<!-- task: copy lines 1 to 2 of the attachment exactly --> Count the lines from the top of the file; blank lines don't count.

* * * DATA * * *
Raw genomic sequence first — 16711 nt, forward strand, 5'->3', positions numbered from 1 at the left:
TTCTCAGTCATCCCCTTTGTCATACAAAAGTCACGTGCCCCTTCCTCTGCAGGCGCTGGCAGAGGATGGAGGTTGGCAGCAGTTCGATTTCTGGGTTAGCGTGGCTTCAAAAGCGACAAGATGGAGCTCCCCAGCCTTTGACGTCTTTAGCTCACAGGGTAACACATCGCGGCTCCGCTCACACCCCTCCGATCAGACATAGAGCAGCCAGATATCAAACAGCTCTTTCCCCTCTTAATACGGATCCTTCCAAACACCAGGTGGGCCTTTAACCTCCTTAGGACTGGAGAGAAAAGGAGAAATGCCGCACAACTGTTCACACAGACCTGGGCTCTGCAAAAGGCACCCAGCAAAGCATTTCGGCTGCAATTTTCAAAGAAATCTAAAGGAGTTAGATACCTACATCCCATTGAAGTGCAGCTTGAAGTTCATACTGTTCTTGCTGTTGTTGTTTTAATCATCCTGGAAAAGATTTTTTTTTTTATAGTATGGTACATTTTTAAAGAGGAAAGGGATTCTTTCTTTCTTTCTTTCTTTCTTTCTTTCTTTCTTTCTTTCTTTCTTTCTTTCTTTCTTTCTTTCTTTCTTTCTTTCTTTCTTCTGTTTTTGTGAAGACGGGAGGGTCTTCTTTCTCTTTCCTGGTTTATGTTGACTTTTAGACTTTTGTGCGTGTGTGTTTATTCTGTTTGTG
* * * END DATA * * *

Raw genomic sequence first — 16711 nt, forward strand, 5'->3', positions numbered from 1 at the left:
TTCTCAGTCATCCCCTTTGTCATACAAAAGTCACGTGCCCCTTCCTCTGCAGGCGCTGGCAGAGGATGGAGGTTGGCAGCAGTTCGATTTCTGGGTTAGCGTGGCTTCAAAAGCGACAAGATGGAGCTCCCCAGCCTTTGACGTCTTTAGCTCACAGGGTAACACATCGCGGCTCCGCTCACACCCCTCCGATCAGACATAGAGCAGCCAGATATCAAACAGCTCTTTCCCCTCTTAATACGGATCCTTCCAAACACCAGGTGGGCCTTTAACCTCCTTAGGACTGGAGAGAAAAGGAGAAATGCCGCACAACTGTTCACACAGACCTGGGCTCTGCAAAAGGCACCCAGCAAAGCATTTCGGCTGCAATTTTCAAAGAAATCTAAAGGAGTTAGATACCTACATCCCATTGAAGTGCAGCTTGAAGTTCATACTGTTCTTGCTGTTGTTGTTTTAATCATCCTGGAAAAGATTTTTTTTTTTATAGTATGGTACATTTTTAAAGAGGAAAGGGATTCTTTCTTTCTTTCTTTCTTTCTTTCTTTCTTTCTTTCTTTCTTTCTTTCTTTCTTTCTTTCTTTCTTTCTTTCTTTCTTTCTTCTGTTTTTGTGAAGACGGGAGGGTCTTCTTTCTCTTTCCTGGTTTATGTTGACTTTTAGACTTTTGTGCGTGTGTGTTTATTCTGTTTGTG